A further point to notice is that 10 questions of the exam will not be marked and will not influence your score at all, as they are included only to test them for future use. However, since there is no way of identifying them, the candidate must treat all questions of the exam as valid, and answer all of them without exception.

  • As you progress on the exam, judge the length and difficulty of each question and its answers and act accordingly

If the question or any of the answers takes three or more lines or if it is difficult, do not initially waste much time analyzing it. A longer or more difficult question means a longer time of analysis than a shorter or simpler one. Long and difficult questions are usually convolved, devised as distractors, and many times placed at the beginning of the exam to make you waste time. Do not fall into the trap and get stuck in them. First, secure all the points from easy and simple questions. Then, come back to long and difficult questions. Apply the corresponding techniques in the tactics section.

  • Stay as calm and as focused as you can

Knowing that we need to sit 2.5 hours for an exam is already stressful. Encountering a long or difficult question can add to this stress. It can get us nervous, and make us lose concentration and focus which inevitably leads to mistakes. Do not let that happen. The best weapon to combat all of that is realizing that you do not need to score a perfect 100% to pass the exam, but only around 65%. This means that on this 110Q exam, you can afford to fail approximately 38 as you only need around 72 correctly answered questions. Finally, if you feel exhausted at any point, quickly stretch rising your arms, breathe deeply, and carry on.  

  • Pace yourself and keep track of the time

Do not invest more than the average time you have to answer a question as calculated above. If you got to that limit, deem that question difficult, apply the corresponding tactic below, bookmark it, and move on. This does not mean that you have to time every question; the key is to use the intuition you developed from attempting mock tests before the exam. Nevertheless, you need to keep track of time, but do it only for a particular number of questions, for example, 1/5 of the questions on this 110Q exam which equals 22. To do so, set the corresponding checkpoints and learn them by heart: 22, 44, 66, 88, and 110, which is a very easy series. Then, at each checkpoint make sure you are roughly well below the corresponding fraction of the time allotted for the exam. The time intervals between checkpoints would be 30 min on this 110Q exam in this example. Naturally, other fractions can be used and this should depend on your preferences. Just avoid the risk of checking too often as this may lead to stress and loss of concentration and focus. If at any check, you find that you are above the corresponding fraction of time, then increase your pace.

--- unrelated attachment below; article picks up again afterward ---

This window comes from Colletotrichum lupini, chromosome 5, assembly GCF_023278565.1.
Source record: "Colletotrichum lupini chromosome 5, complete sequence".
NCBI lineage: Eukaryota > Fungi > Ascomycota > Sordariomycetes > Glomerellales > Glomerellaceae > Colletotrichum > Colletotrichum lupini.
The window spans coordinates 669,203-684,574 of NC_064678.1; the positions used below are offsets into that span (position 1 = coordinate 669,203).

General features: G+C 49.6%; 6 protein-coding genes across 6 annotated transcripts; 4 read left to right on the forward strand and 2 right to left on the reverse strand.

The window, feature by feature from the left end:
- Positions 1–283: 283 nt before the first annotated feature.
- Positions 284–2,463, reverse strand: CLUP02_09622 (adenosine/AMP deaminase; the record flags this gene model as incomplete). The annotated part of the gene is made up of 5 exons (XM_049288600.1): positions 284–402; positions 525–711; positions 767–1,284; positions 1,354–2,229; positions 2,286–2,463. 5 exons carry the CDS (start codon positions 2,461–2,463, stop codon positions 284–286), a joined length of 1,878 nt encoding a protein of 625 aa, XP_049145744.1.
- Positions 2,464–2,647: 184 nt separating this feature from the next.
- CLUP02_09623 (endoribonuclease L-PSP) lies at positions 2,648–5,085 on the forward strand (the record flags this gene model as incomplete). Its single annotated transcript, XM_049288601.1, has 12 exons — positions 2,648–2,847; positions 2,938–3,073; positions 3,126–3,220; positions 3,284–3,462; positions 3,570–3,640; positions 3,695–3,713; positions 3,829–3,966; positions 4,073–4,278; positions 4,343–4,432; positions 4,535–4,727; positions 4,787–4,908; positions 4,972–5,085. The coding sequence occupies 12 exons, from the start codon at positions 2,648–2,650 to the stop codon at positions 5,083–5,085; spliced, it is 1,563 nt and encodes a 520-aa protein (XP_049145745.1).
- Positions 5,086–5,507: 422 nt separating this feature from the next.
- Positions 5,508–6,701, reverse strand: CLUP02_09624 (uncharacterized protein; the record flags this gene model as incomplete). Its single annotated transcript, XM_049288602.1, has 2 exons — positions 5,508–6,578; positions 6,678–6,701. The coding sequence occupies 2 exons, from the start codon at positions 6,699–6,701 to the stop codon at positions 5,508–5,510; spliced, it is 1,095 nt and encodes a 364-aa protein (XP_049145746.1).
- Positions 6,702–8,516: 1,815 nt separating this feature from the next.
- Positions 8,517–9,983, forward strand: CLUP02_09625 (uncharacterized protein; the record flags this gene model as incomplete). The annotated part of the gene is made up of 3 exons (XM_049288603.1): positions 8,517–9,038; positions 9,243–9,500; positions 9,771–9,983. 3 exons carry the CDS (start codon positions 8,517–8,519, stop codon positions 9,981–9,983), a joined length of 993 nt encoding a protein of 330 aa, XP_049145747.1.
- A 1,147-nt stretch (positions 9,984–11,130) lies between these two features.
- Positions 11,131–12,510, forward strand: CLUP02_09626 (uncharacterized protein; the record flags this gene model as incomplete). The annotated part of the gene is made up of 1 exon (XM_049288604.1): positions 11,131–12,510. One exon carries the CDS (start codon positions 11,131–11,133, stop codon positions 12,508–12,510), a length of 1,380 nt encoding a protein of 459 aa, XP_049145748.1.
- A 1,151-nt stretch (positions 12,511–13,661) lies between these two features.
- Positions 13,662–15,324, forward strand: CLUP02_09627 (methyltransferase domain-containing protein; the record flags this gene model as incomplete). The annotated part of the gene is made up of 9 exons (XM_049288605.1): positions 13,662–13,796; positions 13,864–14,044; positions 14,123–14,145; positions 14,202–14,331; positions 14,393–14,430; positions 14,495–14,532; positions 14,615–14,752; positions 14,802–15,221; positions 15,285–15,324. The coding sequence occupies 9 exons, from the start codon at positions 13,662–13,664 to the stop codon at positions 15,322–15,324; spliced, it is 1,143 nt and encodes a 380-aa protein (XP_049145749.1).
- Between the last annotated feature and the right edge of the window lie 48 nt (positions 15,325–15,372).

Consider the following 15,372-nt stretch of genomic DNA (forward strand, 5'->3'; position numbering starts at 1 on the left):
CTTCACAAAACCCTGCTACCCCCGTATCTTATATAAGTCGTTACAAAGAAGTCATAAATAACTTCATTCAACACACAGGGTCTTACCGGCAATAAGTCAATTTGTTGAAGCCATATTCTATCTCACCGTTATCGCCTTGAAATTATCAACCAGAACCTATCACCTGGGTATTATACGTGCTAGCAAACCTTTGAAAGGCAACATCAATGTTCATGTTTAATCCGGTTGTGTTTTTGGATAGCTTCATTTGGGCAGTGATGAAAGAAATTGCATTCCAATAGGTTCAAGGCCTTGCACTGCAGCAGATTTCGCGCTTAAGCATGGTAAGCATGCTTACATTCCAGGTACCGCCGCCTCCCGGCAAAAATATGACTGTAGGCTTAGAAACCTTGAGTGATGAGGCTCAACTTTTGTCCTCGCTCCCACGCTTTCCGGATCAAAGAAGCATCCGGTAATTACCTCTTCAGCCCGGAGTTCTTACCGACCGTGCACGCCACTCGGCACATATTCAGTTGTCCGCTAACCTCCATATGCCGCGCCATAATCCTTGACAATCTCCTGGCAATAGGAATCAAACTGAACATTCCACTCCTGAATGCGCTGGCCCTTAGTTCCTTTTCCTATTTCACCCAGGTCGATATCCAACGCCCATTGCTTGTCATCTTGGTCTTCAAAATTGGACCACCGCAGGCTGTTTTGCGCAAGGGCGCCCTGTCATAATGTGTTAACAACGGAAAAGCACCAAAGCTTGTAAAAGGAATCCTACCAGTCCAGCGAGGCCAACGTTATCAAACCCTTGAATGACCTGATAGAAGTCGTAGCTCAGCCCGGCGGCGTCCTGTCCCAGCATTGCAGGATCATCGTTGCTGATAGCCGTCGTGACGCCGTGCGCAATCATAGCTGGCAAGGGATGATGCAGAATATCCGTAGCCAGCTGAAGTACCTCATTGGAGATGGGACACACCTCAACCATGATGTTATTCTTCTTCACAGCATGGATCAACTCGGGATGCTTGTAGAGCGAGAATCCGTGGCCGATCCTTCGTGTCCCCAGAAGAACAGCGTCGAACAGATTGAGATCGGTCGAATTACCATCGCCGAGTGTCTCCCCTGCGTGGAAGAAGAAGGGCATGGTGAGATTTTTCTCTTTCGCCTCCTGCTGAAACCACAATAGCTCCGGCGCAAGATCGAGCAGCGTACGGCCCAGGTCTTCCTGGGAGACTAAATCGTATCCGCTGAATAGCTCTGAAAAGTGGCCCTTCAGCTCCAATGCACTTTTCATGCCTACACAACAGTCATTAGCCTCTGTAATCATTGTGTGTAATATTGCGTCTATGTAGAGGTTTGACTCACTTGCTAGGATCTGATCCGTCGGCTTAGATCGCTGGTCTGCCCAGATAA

• Completing the exam earlier

If you were able to complete the exam (even reviewing marked questions) before the time expires, do not submit it and let the system do it automatically once the time expires. Moreover, do not stay idle until that point, but judiciously use every second you have left to review your answers. There are always answers you may not completely be sure about, and this would be the time to go back to them. Submitting your exam earlier may give you some worthless bragging rights, but using your remaining time wisely may mean the difference between passing and failing the exam.